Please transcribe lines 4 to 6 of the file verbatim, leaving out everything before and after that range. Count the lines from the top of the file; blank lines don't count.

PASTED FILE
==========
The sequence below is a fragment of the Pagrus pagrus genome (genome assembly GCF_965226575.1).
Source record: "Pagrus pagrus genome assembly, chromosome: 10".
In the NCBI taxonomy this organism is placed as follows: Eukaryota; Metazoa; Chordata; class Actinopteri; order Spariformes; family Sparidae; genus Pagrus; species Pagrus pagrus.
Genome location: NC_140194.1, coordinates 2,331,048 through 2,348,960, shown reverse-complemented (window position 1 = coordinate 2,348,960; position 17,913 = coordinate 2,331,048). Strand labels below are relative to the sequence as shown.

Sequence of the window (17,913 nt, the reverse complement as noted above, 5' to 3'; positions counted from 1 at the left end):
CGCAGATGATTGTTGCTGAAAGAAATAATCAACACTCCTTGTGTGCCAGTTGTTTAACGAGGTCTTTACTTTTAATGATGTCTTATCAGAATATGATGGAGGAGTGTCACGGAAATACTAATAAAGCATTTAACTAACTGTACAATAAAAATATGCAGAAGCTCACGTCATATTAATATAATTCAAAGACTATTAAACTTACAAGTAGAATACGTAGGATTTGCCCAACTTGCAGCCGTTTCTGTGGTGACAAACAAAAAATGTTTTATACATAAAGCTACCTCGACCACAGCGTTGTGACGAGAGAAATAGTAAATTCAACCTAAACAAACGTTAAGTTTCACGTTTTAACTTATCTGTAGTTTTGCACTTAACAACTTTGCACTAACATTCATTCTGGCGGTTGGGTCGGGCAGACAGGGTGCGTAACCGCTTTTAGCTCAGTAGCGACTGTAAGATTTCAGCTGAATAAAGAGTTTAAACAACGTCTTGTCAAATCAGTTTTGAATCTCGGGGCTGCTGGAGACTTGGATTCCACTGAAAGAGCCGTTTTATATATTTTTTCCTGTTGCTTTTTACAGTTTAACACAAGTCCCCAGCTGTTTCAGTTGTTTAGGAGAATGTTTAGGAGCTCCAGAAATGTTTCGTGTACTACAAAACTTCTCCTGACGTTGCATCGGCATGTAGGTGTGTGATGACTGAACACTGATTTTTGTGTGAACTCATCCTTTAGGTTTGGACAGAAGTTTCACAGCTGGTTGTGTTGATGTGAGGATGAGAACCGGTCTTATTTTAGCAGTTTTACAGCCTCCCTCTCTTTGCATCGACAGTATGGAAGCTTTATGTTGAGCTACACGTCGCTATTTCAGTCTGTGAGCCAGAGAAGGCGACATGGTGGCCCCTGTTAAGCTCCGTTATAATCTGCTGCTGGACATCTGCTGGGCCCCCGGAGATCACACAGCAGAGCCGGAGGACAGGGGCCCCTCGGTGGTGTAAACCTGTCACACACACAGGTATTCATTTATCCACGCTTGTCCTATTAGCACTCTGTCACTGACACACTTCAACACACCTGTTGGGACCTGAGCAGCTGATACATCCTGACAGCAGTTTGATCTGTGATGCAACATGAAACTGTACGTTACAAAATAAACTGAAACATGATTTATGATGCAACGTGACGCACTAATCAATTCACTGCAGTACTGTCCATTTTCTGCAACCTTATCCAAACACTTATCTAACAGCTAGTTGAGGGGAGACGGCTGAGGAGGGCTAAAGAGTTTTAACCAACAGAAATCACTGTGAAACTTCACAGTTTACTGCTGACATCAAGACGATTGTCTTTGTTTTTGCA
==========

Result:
Genome location: NC_140194.1, coordinates 2,331,048 through 2,348,960, shown reverse-complemented (window position 1 = coordinate 2,348,960; position 17,913 = coordinate 2,331,048). Strand labels below are relative to the sequence as shown.

Sequence of the window (17,913 nt, the reverse complement as noted above, 5' to 3'; positions counted from 1 at the left end):
CGCAGATGATTGTTGCTGAAAGAAATAATCAACACTCCTTGTGTGCCAGTTGTTTAACGAGGTCTTTACTTTTAATGATGTCTTATCAGAATATGATGGAGGAGTGTCACGGAAATACTAATAAAGCATTTAACTAACTGTACAATAAAAATATGCAGAAGCTCACGTCATATTAATATAATTCAAAGACTATTAAACTTACAAGTAGAATACGTAGGATTTGCCCAACTTGCAGCCGTTTCTGTGGTGACAAACAAAAAATGTTTTATACATAAAGCTACCTCGACCACAGCGTTGTGACGAGAGAAATAGTAAATTCAACCTAAACAAACGTTAAGTTTCACGTTTTAACTTATCTGTAGTTTTGCACTTAACAACTTTGCACTAACATTCATTCTGGCGGTTGGGTCGGGCAGACAGGGTGCGTAACCGCTTTTAGCTCAGTAGCGACTGTAAGATTTCAGCTGAATAAAGAGTTTAAACAACGTCTTGTCAAATCAGTTTTGAATCTCGGGGCTGCTGGAGACTTGGATTCCACTGAAAGAGCCGTTTTATATATTTTTTCCTGTTGCTTTTTACAGTTTAACACAAGTCCCCAGCTGTTTCAGTTGTTTAGGAGAATGTTTAGGAGCTCCAGAAATGTTTCGTGTACTACAAAACTTCTCCTGACGTTGCATCGGCATGTAGGTGTGTGATGACTGAACACTGATTTTTGTGTGAACTCATCCTTTAGGTTTGGACAGAAGTTTCACAGCTGGTTGTGTTGATGTGAGGATGAGAACCGGTCTTATTTTAGCAGTTTTACAGCCTCCCTCTCTTTGCATCGACAGTATGGAAGCTTTATGTTGAGCTACACGTCGCTATTTCAGTCTGTGAGCCAGAGAAGGCGACATGGTGGCCCCTGTTAAGCTCCGTTATAATCTGCTGCTGGACATCTGCTGGGCCCCCGGAGATCACACAGCAGAGCCGGAGGACAGGGGCCCCTCGGTGGTGTAAACCTGTCACACACACAGGTATTCATTTATCCACGCTTGTCCTATTAGCACTCTGTCACTGACACACTTCAACACACCTGTTGGGACCTGAGCAGCTGATACATCCTGACAGCAGTTTGATCTGTGATGCAACATGAAACTGTACGTTACAAAATAAACTGAAACATGATTTATGATGCAACGTGACGCACTAATCAATTCACTGCAGTACTGTCCATTTTCTGCAACCTTATCCAAACACTTATCTAACAGCTAGTTGAGGGGAGACGGCTGAGGAGGGCTAAAGAGTTTTAACCAACAGAAATCACTGTGAAACTTCACAGTTTACTGCTGACATCAAGACGATTGTCTTTGTTTTTGCA